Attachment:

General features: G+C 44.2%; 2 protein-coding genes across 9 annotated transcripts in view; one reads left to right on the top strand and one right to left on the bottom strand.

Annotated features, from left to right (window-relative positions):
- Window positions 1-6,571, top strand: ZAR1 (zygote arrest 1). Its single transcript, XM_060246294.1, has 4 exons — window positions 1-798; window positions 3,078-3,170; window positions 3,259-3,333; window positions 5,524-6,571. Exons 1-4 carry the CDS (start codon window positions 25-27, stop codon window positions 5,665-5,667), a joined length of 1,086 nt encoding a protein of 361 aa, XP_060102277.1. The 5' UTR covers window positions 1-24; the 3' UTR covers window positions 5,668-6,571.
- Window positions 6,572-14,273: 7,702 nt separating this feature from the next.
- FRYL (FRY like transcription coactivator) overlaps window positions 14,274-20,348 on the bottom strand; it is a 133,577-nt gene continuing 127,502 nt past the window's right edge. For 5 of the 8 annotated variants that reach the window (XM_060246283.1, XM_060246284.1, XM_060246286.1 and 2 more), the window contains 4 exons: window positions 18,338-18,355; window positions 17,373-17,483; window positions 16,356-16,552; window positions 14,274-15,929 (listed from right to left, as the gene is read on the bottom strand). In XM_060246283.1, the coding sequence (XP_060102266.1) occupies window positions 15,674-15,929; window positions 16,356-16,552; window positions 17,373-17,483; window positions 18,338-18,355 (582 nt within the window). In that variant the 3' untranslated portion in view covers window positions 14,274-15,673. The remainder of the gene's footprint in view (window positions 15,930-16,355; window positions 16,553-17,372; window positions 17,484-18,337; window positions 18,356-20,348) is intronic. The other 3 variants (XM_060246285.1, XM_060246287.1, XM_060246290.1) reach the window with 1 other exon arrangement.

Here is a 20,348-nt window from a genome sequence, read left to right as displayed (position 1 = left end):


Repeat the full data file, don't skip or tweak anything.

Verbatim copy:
General features: G+C 44.2%; 2 protein-coding genes across 9 annotated transcripts in view; one reads left to right on the top strand and one right to left on the bottom strand.

Annotated features, from left to right (window-relative positions):
- Window positions 1-6,571, top strand: ZAR1 (zygote arrest 1). Its single transcript, XM_060246294.1, has 4 exons — window positions 1-798; window positions 3,078-3,170; window positions 3,259-3,333; window positions 5,524-6,571. Exons 1-4 carry the CDS (start codon window positions 25-27, stop codon window positions 5,665-5,667), a joined length of 1,086 nt encoding a protein of 361 aa, XP_060102277.1. The 5' UTR covers window positions 1-24; the 3' UTR covers window positions 5,668-6,571.
- Window positions 6,572-14,273: 7,702 nt separating this feature from the next.
- FRYL (FRY like transcription coactivator) overlaps window positions 14,274-20,348 on the bottom strand; it is a 133,577-nt gene continuing 127,502 nt past the window's right edge. For 5 of the 8 annotated variants that reach the window (XM_060246283.1, XM_060246284.1, XM_060246286.1 and 2 more), the window contains 4 exons: window positions 18,338-18,355; window positions 17,373-17,483; window positions 16,356-16,552; window positions 14,274-15,929 (listed from right to left, as the gene is read on the bottom strand). In XM_060246283.1, the coding sequence (XP_060102266.1) occupies window positions 15,674-15,929; window positions 16,356-16,552; window positions 17,373-17,483; window positions 18,338-18,355 (582 nt within the window). In that variant the 3' untranslated portion in view covers window positions 14,274-15,673. The remainder of the gene's footprint in view (window positions 15,930-16,355; window positions 16,553-17,372; window positions 17,484-18,337; window positions 18,356-20,348) is intronic. The other 3 variants (XM_060246285.1, XM_060246287.1, XM_060246290.1) reach the window with 1 other exon arrangement.

Here is a 20,348-nt window from a genome sequence, read left to right as displayed (position 1 = left end):